|Louisiana||No||No state imposed restrictions on on-premises hours.24 hour bars are common in the New Orleans metro area.24 hour bars also exist in the Lake Charles metro area (Calcasieu Parish) and in Cameron Parish, however those in the city limits of Lake Charles must close on Sundays. Shreveport’s closing time for bars is 6am downtown and 4am elsewhere. Most municipalities and parishes (including and ) require on-premises service to stop at 3:00 am or earlier.||No statewide restrictions on hours of package sales.||Yes||21||Exceptions to state law include: For an established religious purpose;When a person under twenty-one years of age is accompanied by a parent, spouse, or legal guardian twenty-one years of age or older;For medical purposes when purchased as an over the counter medication, or when prescribed or administered by a licensed physician, pharmacist, dentist, nurse, hospital, or medical institution;In a private residence, which shall include a residential dwelling and up to twenty contiguous acres, on which the dwelling is located, owned by the same person who owns the dwelling;The sale, handling, transport, or service in dispensing of any alcoholic beverage pursuant to lawful ownership of an establishment or to lawful employment of a person under twenty-one years of age by a duly licensed manufacturer, wholesaler, or retailer of beverage alcohol.||Packaged alcoholic beverages of any strength may be sold in supermarkets, drug stores, gas stations, and convenience stores. Local municipalities may not restrict this. As a result, dedicated “liquor stores” are mostly specialty stores in larger cities, and some supermarkets have large selections of liquors and wines, and compete on the basis of liquor prices and selection. Alcohol can be consumed in the streets of New Orleans as long as it is in an “unbreakable container” (no glass) and may be taken from club to club if both establishments allow it. Otherwise, it depends on the locality. Most parishes other than Orleans and Lafayette Parishes do not permit alcoholic beverages served on premises to be carried out. However, many parishes and municipalities permit consumption of packaged beverages (for example, cans of beer) on the street. Glass bottles on the streets are prohibited. One can enter most bars at 18 years of age but must be 21 years old to purchase or consume alcohol. Also, it is legal in the state of Louisiana for a legal parent or guardian to purchase alcoholic beverages for their underaged child. There are numerous dry towns in Louisiana with the bulk of them in the northern half of the state, and until 2020, West Carroll Parish was the last completely dry Parish in Louisiana. Drive-thru frozen stands are legal and common, but the police can arrest you for driving with an open container, if you have put the straw in the cup|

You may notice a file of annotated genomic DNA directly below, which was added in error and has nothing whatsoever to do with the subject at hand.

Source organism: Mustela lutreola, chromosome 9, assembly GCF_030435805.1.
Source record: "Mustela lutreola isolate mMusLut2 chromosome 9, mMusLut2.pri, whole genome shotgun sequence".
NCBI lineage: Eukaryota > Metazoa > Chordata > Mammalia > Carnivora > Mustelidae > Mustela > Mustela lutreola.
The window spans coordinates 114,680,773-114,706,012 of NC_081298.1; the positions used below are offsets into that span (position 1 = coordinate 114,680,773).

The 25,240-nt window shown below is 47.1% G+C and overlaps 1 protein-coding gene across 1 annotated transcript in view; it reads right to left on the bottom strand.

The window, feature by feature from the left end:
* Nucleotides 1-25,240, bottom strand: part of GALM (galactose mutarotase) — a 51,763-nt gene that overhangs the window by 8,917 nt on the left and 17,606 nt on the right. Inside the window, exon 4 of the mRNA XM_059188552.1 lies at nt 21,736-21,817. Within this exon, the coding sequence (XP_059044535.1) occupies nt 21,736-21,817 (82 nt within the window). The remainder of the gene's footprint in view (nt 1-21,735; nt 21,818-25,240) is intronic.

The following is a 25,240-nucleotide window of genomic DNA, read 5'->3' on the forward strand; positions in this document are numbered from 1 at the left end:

|No||Yes||5 a.m. to 1 a.m. (Mon–Sun)||Yes||21||21||ABV > Alcohol may not be purchased after 1 a.m. any day of the week, may not be purchased prior to 5 a.m. Bars and restaurants may serve until 1:15 a.m. On alcohol may be sold one hour later in all establishments. Wholesaling through state-licensed monopoly. Municipalities may prohibit the sale of alcohol by referendum; 56 towns have done so.|
|No, except Montgomery County||Variable by locality||Variable by locality||No, with exceptions for stores grandfathered in prior to the law.||21||?||prohibits the sale on Sunday in some areas. In the counties of,,, and sale of alcoholic beverages are controlled directly by the county Liquor Control Boards, there are exceptions in Montgomery where some liquors are still sold in grocery store due to being grandfathered before the change of the law. Garrett County prohibits the sale on Sunday except in some areas. There are no dry counties, but some individual voting districts within counties restrict or prohibit alcohol on a local-option basis.|
|No||8:00 a.m. – 2:00 a.m. by state law, although individual cities and towns may prohibit sales before 11:00 a.m. and after 11:00 p.m. Not before 11:00 a.m. on Sunday.||8:00 a.m. – 11:00 p.m., or 8:00 a.m. – 11:30 p.m. on the day before a holiday. Not before 10:00 am on Sunday.||Yes.||21||21||As of January 2020, no individual, partnership, or corporation may have more than nine off-premises licences in the state, nor more than two in any city, nor more than one in any town. No individual, partnership, or corporation not resident or headquartered in Massachusetts may apply for a license, although one may devolve thereupon. As of October 29, 2012, a Massachusetts driver’s license, Massachusetts Liquor ID card, RMV-issued Massachusetts non-driver ID card, passport (issued by the US or a US-recognized foreign entity), US-issued Passport Card, and military identification card are the only acceptable proofs of age under state law. Out of state or Canadian driver’s licenses/ ID’s and other forms of identification do not grant the establishment legal protection if accepted as proof of age (and many establishments will not accept out of state licenses for this reason). On-premises regulations: No discounts at specific times (i.e. no “” discounts) or for specific individuals, no fixed-price open bar or all-you-can-drink (except at private functions), no more than two drinks per individual at any one time, no pitchers for fewer than two people, no drinking contests, no drinks as prizes, no free drinks. Off-premises sale of alcohol is prohibited on the last Monday in May (Memorial Day), Thanksgiving Day, Christmas Day, and the day after Christmas if Christmas falls on a Sunday. Sale of alcohol is prohibited during polling hours on election days (subject to local exceptions). “Malt beverages” defined as having not more than 12% alcohol by weight.|